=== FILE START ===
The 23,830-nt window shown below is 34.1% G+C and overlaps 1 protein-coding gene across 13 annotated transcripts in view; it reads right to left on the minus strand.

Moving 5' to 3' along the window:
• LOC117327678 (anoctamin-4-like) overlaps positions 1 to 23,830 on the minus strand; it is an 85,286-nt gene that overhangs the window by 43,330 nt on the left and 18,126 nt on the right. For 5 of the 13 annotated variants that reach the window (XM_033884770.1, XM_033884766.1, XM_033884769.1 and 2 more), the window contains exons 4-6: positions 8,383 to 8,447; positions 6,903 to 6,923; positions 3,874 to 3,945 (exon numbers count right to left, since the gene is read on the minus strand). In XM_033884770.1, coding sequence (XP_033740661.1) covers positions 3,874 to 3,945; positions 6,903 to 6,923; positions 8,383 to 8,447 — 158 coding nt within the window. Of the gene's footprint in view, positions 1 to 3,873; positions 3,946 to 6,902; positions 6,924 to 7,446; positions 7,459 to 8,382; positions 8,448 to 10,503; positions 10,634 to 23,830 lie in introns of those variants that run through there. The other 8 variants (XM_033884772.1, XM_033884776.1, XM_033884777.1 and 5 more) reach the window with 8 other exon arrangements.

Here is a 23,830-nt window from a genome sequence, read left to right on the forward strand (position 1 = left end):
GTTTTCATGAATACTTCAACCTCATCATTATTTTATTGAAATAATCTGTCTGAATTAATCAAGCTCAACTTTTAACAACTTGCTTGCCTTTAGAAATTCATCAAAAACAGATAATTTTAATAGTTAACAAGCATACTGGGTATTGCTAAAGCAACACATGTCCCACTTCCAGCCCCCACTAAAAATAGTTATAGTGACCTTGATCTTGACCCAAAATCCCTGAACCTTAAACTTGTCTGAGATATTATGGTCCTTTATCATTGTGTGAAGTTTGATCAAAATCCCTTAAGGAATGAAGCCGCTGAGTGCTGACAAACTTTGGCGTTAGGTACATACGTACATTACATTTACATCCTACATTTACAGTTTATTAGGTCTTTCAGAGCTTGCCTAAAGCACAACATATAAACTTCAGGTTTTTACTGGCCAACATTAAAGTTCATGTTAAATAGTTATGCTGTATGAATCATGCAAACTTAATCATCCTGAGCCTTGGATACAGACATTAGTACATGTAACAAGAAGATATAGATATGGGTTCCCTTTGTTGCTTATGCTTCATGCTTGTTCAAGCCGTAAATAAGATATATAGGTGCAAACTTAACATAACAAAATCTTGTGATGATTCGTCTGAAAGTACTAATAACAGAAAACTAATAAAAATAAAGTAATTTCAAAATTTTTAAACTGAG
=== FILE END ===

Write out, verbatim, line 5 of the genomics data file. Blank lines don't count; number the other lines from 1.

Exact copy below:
GTTTTCATGAATACTTCAACCTCATCATTATTTTATTGAAATAATCTGTCTGAATTAATCAAGCTCAACTTTTAACAACTTGCTTGCCTTTAGAAATTCATCAAAAACAGATAATTTTAATAGTTAACAAGCATACTGGGTATTGCTAAAGCAACACATGTCCCACTTCCAGCCCCCACTAAAAATAGTTATAGTGACCTTGATCTTGACCCAAAATCCCTGAACCTTAAACTTGTCTGAGATATTATGGTCCTTTATCATTGTGTGAAGTTTGATCAAAATCCCTTAAGGAATGAAGCCGCTGAGTGCTGACAAACTTTGGCGTTAGGTACATACGTACATTACATTTACATCCTACATTTACAGTTTATTAGGTCTTTCAGAGCTTGCCTAAAGCACAACATATAAACTTCAGGTTTTTACTGGCCAACATTAAAGTTCATGTTAAATAGTTATGCTGTATGAATCATGCAAACTTAATCATCCTGAGCCTTGGATACAGACATTAGTACATGTAACAAGAAGATATAGATATGGGTTCCCTTTGTTGCTTATGCTTCATGCTTGTTCAAGCCGTAAATAAGATATATAGGTGCAAACTTAACATAACAAAATCTTGTGATGATTCGTCTGAAAGTACTAATAACAGAAAACTAATAAAAATAAAGTAATTTCAAAATTTTTAAACTGAG